Stronghold Digital class action to proceed following court approval
The miner is accused of misleading investors about its mining capacity and cost of operations, in direct violation with sections of the US Securities Act
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A federal court in New York has allowed a class action lawsuit to proceed against crypto mining firm Stronghold Digital, over allegations the company misled investors in its initial public offering (IPO).
Lead plaintiff Mark Winter alleges Stronghold’s registration statement and prospectus contained materially false and misleading information about the company’s mining operations. That included its ability to generate revenue, according to a court order filed Thursday.
The lawsuit claims Stronghold misled investors about a certain supplier’s contract failure and the performance of their bitcoin miners, violating sections of the US Securities Act.
Specifically, Winter alleges Stronghold overstated its hash rate, which is a measure of the computing power of its mining equipment, while also understating its costs of production.
As a result of the alleged misrepresentations, plaintiffs argue they suffered damages when they purchased Stronghold stock at an artificially inflated price.
Stronghold first filed its IPO with the SEC in July 2021 before going public via the Nasdaq stock exchange three months later. Stronghold was initially listed at $26.50 per share under the ticker $SDIG, marking a 55% increase over the expected range of $16 to $18 per share.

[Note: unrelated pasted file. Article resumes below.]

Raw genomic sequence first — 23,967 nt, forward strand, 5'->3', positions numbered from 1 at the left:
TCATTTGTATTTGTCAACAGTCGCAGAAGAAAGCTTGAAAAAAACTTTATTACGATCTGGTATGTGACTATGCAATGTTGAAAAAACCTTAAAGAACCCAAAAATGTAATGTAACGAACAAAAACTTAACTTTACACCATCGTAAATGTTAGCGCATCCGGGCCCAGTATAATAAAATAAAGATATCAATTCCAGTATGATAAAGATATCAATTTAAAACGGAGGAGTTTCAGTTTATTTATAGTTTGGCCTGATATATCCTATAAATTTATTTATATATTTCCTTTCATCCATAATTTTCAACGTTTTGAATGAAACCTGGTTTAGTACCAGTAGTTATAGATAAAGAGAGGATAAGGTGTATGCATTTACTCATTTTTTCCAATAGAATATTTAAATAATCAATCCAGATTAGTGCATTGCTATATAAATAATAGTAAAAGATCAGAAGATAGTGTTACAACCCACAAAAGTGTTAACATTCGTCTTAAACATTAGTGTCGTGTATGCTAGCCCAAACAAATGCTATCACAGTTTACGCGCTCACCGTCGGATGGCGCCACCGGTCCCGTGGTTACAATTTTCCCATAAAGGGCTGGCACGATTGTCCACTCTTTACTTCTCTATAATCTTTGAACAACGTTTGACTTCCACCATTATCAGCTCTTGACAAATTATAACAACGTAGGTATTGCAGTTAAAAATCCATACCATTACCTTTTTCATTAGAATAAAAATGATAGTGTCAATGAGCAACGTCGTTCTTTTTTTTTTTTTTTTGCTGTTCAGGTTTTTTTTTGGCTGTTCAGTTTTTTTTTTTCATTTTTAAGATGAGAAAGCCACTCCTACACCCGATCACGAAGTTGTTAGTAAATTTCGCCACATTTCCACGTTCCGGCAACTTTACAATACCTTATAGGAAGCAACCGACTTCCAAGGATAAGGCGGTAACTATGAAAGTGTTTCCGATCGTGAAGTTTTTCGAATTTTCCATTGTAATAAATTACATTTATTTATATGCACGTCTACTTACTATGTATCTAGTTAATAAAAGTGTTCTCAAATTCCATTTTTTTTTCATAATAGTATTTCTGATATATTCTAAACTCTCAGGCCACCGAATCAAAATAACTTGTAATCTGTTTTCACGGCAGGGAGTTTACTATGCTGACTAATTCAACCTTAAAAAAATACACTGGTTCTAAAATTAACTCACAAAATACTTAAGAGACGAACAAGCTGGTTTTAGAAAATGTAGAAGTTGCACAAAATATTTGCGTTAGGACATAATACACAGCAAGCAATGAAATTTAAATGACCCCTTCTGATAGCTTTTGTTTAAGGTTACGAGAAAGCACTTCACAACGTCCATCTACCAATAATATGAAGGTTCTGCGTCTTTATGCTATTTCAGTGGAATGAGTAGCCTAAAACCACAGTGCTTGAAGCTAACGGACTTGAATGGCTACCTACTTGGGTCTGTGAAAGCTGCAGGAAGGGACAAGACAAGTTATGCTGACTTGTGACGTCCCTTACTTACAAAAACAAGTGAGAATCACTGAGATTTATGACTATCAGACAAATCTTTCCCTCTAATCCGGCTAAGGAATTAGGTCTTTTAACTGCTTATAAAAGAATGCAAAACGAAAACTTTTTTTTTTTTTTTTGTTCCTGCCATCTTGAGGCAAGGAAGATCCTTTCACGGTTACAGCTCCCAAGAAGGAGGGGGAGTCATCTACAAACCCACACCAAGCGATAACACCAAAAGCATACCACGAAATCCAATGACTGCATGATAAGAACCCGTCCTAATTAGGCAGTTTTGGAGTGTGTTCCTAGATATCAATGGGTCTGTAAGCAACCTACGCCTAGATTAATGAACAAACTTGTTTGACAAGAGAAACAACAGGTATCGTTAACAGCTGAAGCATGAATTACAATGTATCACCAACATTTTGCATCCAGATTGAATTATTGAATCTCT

SDIG was up more than 10% on the day to $8.08. The stock is up more than 87% year-to-date alongside most other competitors, though remains down more than 98% from its 2021 peak of $357, exchange data shows.
The bitcoin miner, along with its key executives, filed a motion to dismiss the lawsuit in December of last year.
“This entire case is premised on the illogical notion that a supplier’s failure to fulfill a contract with a company — subsequent to that company disclosing the risk of that very issue — somehow renders those disclosures materially false and misleading,” the company said in its December motion.
Stronghold acknowledged on Nov. 8, 2021, that it wouldn’t be able to obtain supplier MinerVa miners in line with the delivery schedule. This was followed by an earnings call on Nov. 30, where the company disclosed it had only 240 MV7 miners on hand but expressed it would receive all 15,000 miners within the first quarter of the following year.
The severity of the delivery problems and the discrepancy in numbers wasn’t fully revealed until March 2022, according to the filing Thursday.
“Because plaintiffs have identified at least one actionable misstatement or omission in the offering materials, the complaint survives the motion to dismiss,” Judge Ronnie Abrams wrote in the document.
Stronghold did not immediately return a request for comment.
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